Fewer Firms Use Mobile Marketing

The consumer shift from desktop PC to mobile devices is underway, but the marketing efforts of most high-tech companies aren’t following suit. Fewer are employing mobile marketing now than a year ago.

A study by the Software & Information Association surveyed 100 marketing executives from member and other companies in the fourth quarter, focused on social media, mobile and email use. It found only a quarter are including mobile in marketing programs, down from 29% a year earlier.

That’s partly because mobile isn’t a priority for their customers. Nearly half say the mobile solution they offer is being used by 5% or less of their customers.

“Mobile is unquestionably changing the way people live and work, but has yet to significantly change the way companies market,” said Rhianna Collier, VP of the SIIA software division. 

Still, about a third say they plan to spend more of their marketing budget in mobile this year. One SIIA member that recently announced its intention to focus more on mobile is IBM. Through its MobileFirst initiative, the computer giant plans to double its investment in mobile technology this year.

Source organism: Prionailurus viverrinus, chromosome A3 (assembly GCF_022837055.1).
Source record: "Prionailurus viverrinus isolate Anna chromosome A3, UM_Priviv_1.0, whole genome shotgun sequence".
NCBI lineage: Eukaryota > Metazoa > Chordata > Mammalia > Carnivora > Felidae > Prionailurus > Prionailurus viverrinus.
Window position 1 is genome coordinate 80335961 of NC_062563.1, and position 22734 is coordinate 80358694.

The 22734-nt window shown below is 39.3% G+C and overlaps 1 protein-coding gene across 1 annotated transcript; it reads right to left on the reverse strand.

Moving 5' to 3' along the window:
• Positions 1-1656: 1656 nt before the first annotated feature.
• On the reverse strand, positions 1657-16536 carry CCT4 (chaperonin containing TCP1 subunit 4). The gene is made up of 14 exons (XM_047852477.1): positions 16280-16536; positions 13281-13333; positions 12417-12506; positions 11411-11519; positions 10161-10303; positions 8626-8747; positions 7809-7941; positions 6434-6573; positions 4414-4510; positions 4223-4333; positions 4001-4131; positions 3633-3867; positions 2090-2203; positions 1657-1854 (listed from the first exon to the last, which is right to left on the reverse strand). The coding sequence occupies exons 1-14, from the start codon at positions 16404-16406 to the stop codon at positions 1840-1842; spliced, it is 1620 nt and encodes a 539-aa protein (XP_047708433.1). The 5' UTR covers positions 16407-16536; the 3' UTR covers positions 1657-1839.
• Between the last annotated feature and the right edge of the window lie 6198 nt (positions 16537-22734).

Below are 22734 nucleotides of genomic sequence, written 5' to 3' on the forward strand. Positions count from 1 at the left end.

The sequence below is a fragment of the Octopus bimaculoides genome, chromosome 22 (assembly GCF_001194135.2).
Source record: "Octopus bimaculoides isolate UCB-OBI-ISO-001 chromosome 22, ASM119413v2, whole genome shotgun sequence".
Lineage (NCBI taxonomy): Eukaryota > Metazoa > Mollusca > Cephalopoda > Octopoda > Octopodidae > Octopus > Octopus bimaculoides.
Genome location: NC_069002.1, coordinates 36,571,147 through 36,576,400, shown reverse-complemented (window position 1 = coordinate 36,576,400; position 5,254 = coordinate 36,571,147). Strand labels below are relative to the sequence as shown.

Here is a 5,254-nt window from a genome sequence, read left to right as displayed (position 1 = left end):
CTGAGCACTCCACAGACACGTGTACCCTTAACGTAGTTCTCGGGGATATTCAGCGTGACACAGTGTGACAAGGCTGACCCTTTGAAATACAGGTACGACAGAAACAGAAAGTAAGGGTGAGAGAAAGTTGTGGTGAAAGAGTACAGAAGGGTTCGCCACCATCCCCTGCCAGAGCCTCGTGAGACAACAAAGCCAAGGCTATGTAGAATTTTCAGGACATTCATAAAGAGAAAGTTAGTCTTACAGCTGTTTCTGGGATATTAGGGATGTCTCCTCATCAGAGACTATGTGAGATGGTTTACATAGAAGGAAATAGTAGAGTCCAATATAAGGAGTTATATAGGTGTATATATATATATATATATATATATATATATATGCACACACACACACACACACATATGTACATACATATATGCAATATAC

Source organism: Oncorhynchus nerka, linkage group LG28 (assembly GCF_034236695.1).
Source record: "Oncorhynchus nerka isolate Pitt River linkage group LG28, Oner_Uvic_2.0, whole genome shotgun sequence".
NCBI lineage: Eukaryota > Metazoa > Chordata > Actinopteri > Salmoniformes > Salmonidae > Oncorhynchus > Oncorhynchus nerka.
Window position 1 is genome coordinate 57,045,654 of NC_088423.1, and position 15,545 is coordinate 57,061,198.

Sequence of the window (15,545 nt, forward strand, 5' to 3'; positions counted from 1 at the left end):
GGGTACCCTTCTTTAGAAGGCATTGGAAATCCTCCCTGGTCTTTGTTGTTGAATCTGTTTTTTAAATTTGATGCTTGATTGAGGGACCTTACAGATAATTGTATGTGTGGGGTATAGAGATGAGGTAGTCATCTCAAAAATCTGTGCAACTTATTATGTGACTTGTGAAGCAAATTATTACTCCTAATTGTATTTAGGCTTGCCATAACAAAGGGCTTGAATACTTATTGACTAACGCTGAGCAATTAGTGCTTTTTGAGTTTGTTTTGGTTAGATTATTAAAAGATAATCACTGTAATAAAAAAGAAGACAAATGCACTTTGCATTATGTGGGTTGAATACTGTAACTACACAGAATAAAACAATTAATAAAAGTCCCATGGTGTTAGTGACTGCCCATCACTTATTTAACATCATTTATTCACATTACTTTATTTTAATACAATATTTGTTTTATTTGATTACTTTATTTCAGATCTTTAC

Executives were more bullish on social media. Virtually all are using social platforms in marketing efforts, and 69% say it’s having a positive impact on their business. That’s down from 74% a year ago, but still a high proportion. Almost six in 10 (58%) plan to spend more on social marketing in 2013, with LinkedIn, Twitter and blogs/wikis the biggest beneficiaries.

The majority (63%) said social media hadn’t changed overall marketing costs, while for 30% it increased costs. How to best measure ROI in social media is an ongoing industry debate. Among those surveyed, Web traffic, the number of connections or conversations, and lead-generation were cited as the key ROI metrics for social campaigns.

When it came to email marketing, click-through rates, open rates and post-click conversion rates were the top ways to measure ROI. About 40% said open rates were in the 11% to 25% range, with roughly a third reporting rates of 6%-10%. The average click rate for almost half was 2%-3%.

Overall, only 55% said they feel they can measure online marketing returns effectively. Looking ahead, marketing executives pointed to cloud-based marketing as the next big trend (27%) in the software and services industry, followed by Big Data/Analytics (19%), target marketing (16%), mobile use expansion (13%), customer experience (10%), social adoption (7%), and internal business operations (5%).

Most of the companies covered in the SIIA survey ranged in size 1 to 99 people (65%), with a quarter employing between 100 and 999 people, and 10% employing over 1,000. SIIA’s more than 500 members include Accenture, Google, McGraw-Hill Companies, and Qualcomm Wireless.

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